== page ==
5 min read


Why Dogs Are Obedient



5 min read


Why Dogs Are Obedient




Your dog, Maxie, is your pride and joy. You took her to a basic training class and were surprised at how obedient she was when you dangled food in front of her and told her to sit. Now, you are obsessed with other simple commands like roll over, stay, come, etc. She learns so quickly, and if you are luring her with food or using a clicker, Maxie seems to hang on to your every word. She also seems to actually trust you. And this gets you wondering? Why is Maxie so obedient? Why was she so easy to train? Why does she trust you so much?

The Root of the Behavior

The answers to the questions above are pretty straightforward: dogs and humans have had a relationship for over ten thousand years! It goes all the way back to cavemen feeding wolf cubs and bringing the pups into their dens for companionship. Those cavemen used to not only shelter, but they would feed and nurture those early cubs. From there, humans continued to domesticate dogs by using them for hunting, carrying sleds, herding sheep, and again, being loyal friends. The more humans domesticated dogs, the more dogs became reliant on humans. Maxie trusts you because there have been thousands of years of bonding and trusting between dogs and their human caretakers. Dogs have also been receiving positive reinforcement for years. Dogs protected people, transported them, helped them with work, and when a dog displayed a positive behavior, it was only natural for humans to praise it. Throughout the years, this is what humans did, and still do. When dogs aid humans, whether with a job, specific need, or even just affection, we usually shower them with something positive: food, a belly scratch, you get the idea.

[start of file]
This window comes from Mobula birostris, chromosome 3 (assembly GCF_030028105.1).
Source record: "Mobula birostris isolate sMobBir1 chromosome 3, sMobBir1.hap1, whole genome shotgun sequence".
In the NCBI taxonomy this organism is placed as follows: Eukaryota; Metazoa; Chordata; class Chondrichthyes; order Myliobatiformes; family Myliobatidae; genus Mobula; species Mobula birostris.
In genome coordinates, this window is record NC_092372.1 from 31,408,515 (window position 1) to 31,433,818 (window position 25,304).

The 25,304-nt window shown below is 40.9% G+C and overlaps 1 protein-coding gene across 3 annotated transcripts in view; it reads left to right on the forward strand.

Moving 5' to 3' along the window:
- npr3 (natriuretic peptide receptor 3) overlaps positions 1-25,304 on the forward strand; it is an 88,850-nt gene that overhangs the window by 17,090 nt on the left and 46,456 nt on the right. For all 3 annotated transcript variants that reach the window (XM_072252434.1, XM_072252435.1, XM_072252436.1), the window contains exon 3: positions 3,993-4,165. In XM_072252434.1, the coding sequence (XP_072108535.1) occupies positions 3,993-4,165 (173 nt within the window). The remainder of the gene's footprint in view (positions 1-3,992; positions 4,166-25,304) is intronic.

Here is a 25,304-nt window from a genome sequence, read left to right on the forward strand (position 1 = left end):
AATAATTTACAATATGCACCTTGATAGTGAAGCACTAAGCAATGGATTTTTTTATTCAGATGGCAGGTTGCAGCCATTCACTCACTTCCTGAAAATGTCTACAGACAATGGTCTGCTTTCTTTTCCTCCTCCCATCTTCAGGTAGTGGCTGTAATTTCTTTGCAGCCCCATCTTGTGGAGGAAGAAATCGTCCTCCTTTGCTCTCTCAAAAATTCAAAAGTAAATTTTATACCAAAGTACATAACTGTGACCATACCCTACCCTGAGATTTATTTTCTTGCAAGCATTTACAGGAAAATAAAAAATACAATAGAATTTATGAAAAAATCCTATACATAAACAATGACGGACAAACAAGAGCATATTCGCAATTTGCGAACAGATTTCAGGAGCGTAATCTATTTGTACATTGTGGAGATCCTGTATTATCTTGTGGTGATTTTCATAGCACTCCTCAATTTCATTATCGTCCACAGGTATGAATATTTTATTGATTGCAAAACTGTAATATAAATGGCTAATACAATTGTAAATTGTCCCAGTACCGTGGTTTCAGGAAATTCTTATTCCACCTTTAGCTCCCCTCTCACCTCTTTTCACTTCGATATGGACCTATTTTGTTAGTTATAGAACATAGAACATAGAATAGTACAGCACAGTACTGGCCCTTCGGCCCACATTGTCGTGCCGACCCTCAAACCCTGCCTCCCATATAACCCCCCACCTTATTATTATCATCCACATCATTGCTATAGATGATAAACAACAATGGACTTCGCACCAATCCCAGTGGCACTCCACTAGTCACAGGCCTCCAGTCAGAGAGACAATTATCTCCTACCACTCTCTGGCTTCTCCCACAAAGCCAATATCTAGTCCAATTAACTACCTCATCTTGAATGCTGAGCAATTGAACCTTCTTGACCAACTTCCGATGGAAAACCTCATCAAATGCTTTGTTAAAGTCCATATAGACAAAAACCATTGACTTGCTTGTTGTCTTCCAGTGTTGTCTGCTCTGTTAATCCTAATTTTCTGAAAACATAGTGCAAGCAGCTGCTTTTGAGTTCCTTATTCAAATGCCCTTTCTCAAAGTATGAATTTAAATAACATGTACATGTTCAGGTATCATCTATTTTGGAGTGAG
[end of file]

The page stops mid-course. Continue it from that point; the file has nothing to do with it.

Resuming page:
Psychologists Friederike Range and Zsófia Virányi performed an interesting study at the Wolf Science Center in Game Park Ernstbrunn, Austria that shows how domesticated dogs have grown to be submissive. In the study, the psychologists raised wolves so they were accustomed to humans. They then paired up an alpha wolf with a low-ranking wolf and offered them both one bowl of food. Researchers found that the wolves were actually quite cordial to one another and shared the bowl of chow together. On the opposite end, when the same test was offered to the domesticated dogs, the alpha dog nudged the lower-ranked dog and took out the food on his own. The lower-ranked dog also submitted with little/if any signs of a struggle. The study shows that domesticated dogs are more submissive and obedient to alpha dogs. In relation to pet dogs in the home, it could be argued that most owners have become the “alpha dog” or as we call ourselves, masters. Charles Darwin believed that this domestication of dogs resulted in less fear of humans and a willingness to obey them. This could be another reason why your sweet Maxie sits so willingly when you offer her a biscuit.

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Encouraging the Behavior

Obedience should certainly be encouraged and proper training will also enhance a dog’s obedience skills. There are many training methods out there, and these training methods have evolved from punishing dogs and only teaching simple commands, to utilizing the power of positive reinforcement and teaching dogs more complex demands.